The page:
Durability of Concrete in Marine Environment Containing Granulated Blast Furnace Slag, Fly Ash, or Both


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Title: Durability of Concrete in Marine Environment Containing Granulated Blast Furnace Slag, Fly Ash, or Both

Author(s): V. M. Malhotra, G. G. Carette, and T. W. Bremner

Publication: Special Publication

Volume: 65


Appears on pages(s): 157-168

Keywords: blast furnace slag; compressive strength; concrete durability; fly ash; freeze-thaw durability; marine atmospheres; portland cements; research; sea water; wetting and drying tests.

Date: 8/1/1980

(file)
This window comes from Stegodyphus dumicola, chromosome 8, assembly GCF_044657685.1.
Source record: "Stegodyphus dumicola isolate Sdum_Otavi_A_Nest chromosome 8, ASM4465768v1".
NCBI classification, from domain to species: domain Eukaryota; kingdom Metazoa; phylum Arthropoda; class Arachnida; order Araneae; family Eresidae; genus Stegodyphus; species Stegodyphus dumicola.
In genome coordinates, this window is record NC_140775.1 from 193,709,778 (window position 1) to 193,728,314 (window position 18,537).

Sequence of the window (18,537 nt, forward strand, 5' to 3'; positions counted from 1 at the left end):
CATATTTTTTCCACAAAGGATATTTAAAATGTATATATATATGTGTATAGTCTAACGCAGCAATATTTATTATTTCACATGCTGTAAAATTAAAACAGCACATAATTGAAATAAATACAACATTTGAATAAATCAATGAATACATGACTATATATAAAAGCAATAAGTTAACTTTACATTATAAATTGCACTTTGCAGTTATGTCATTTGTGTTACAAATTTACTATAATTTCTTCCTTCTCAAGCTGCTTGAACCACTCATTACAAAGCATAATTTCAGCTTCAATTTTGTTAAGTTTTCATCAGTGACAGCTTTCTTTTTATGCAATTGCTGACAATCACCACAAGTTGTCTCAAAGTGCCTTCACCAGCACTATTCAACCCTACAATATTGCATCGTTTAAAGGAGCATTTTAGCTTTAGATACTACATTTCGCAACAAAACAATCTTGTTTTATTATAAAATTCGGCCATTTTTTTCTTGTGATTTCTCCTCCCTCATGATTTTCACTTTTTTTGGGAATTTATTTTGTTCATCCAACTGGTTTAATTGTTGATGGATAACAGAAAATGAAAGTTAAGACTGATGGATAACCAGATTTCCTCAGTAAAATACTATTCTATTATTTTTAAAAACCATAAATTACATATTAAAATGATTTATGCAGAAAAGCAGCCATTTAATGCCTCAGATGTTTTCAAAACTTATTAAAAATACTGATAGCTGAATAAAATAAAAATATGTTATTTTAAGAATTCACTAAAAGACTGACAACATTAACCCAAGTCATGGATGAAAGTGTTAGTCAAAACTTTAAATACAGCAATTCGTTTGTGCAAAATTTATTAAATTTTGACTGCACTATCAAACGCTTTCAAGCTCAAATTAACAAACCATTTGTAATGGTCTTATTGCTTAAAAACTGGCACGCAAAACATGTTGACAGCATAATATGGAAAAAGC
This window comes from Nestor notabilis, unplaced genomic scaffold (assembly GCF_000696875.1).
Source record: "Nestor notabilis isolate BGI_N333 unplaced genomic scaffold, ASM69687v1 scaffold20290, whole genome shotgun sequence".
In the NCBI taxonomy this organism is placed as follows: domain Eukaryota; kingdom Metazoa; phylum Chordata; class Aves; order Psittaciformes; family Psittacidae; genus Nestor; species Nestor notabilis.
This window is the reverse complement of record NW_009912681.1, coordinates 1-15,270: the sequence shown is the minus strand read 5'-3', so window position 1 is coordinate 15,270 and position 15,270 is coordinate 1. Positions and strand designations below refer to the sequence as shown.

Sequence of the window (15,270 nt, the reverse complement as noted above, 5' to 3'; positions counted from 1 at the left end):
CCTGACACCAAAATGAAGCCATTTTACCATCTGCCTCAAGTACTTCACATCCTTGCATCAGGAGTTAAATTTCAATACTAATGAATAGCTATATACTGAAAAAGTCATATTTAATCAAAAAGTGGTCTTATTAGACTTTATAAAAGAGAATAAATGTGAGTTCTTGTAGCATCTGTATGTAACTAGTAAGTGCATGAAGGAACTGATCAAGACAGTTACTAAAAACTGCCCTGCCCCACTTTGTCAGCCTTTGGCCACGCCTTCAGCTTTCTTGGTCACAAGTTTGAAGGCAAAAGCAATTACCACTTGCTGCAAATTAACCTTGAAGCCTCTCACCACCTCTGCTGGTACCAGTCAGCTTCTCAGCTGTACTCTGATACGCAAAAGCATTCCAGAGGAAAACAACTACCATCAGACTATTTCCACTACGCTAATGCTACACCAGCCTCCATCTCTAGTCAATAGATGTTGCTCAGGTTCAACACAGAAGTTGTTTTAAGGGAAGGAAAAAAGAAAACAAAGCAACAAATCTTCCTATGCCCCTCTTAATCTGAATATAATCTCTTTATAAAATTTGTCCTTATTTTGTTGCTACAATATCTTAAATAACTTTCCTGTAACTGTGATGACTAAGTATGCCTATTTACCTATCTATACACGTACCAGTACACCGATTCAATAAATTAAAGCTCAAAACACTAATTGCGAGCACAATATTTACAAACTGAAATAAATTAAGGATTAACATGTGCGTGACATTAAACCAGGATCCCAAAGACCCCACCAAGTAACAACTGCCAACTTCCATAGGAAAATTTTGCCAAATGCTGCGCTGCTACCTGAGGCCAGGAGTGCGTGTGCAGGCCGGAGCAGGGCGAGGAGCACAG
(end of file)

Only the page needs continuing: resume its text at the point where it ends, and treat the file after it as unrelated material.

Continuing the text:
This progress report describes the CANMET research project for the determination of durability of portland cement/ granulated blast-furnace slag/fly ash concretes in marine environment. The research project has been divided into three phases. Experimental work associated with Phases I and II is :partly complete and the experimental work for Phase III will commence in May-June, 1980. The work entails making mixtures of 0.1 m3 size with water to cementitious materials ratios ranging from 0.40 to 0.60. The cementitious materials used employed various replacements of portland cement with fly ash and granulated blast-furnace slag. The prisms and cylinders have been installed at a natural weathering station at Treat Island, Maine, where they are exposed to the effects of the alternating conditions of immersion of the specimens in sea water, then exposure to cold air and the effects of more than 100 cycles of freezing andthawing per winter. The test specimens at Treat Island are being monitored at yearly intervals for visual deterioration, and measurements are being taken to determine changes in pulse velocity and fundamental resonant frequency. The specimens from Phase I have nou been exposed for one year and the results of first yearly inspection indicate no significant deterioration of any specimens except for some surface scaling on those made with high water-cement ratios and incorporating high percentages of slag.